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What do you do when your results aren’t what you thought they would be?

I have recently begun answering questions on the Real Self website for prospective plastic surgery patients and patients who have already had surgery. A fair percentage of the patients who post are doing so because they do not like their results, are unsure of how things are going to turn out, or have had a complication. I am surprised that there are so many patients who are 4 or 5 days out from surgery and already are doubting their surgeons advice. So, I thought I would offer my recommendations on how to handle things if you find yourself in this situation.

First, understand that your surgeon wants you to have a ‘perfect’ result just as much as you do. Personally, my goal is perfection every time I step up to that operating table. Surgeons are an unusual breed. We are super Type A, detail oriented people. My point is your doctor wants great results just like you do. So trust him or her when they tell you things will improve/change. I realize it may seem like they are dismissing your concerns but they aren’t. They’ve just seen this scenario play out literally thousands of times and they are confident this, whatever ‘this’ is, will indeed get better.

Fact: There is no plastic surgery operation in existence where you will see your final result in less than 2-3 months. Soft tissue swells as it heals and so you will not see your final result until that swelling is gone and the tissues normalize.

If you see something you don’t think looks right, ASK YOUR SURGEON! Stay off of the dang internet, don’t call your niece who is a nurse, or the neighbor who knows someone in “whereever-ville”, ask your doctor. He or she knows your particular circumstance better than anyone else.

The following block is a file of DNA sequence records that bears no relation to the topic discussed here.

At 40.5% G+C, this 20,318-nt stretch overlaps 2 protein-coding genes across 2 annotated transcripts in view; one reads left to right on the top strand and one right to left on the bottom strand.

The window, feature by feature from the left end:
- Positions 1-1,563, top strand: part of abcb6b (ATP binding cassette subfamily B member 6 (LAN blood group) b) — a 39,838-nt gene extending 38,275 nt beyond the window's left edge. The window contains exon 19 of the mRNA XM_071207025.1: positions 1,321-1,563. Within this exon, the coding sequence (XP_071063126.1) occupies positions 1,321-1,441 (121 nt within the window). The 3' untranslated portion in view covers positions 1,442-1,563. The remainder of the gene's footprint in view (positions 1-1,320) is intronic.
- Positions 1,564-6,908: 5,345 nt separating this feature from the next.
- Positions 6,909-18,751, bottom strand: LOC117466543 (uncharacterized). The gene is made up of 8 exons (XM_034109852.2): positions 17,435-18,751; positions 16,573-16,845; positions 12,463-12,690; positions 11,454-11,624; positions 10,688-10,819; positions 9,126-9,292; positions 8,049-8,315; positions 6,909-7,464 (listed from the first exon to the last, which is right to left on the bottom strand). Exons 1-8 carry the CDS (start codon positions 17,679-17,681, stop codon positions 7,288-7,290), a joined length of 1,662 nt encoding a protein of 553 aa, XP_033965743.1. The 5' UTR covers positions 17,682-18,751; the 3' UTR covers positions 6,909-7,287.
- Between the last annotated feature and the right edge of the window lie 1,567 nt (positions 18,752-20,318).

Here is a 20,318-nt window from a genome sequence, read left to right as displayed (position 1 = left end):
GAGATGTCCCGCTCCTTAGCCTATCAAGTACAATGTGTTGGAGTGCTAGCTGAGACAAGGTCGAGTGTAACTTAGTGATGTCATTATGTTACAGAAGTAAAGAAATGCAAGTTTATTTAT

Now sometimes things don’t turn out as you or your surgeon expected. This can be due to unrealistic expectations on the patients behalf, miscommunication on what you expected from your procedure, or it can be due to the fact that what your surgeon saw in the operating room changed as you healed. In other words, sometimes revisions are necessary. No one likes revisions because they mean more surgery and recovery and costs. But sometimes it becomes the reality and if you are considering surgery you need to be willing to accept this reality. Revision rates are usually quite low with the things we do but they do occur. Your surgeon will be able to tell you early on if this is a possibility.

Complications. There is an old saying in surgery. “The only surgeon who doesn’t experience a complication is the surgeon who doesn’t operate”. This is true. It could be a bleed, or an infection, or a thick scar etc…In these cases trust your surgeon and communicate with them. We train 7 or 8 years to be Plastic Surgeons. I could teach just about anyone how to technically do any operation I do in a week or two. So why do we train for 8 years? Because we have to know how to handle every complication that can possibly occur from an operation. The Chairman of my General Surgery residency had this philosophy: “As a surgeon, you are not qualified to perform an operation until you are expert at every aspect of the pre and post operative care for that particular operation, including any complications.” My point in telling you all of this is if you do have a problem, your surgeon is well trained to help you and get you to where you want to be.

So when in doubt, go see your doctor. I guarantee you your doc would much rather see you lots than have you home worrying, stressed out that things might not be ok.

Lee E. Corbett, MD

Board Certified Plastic Surgeon.

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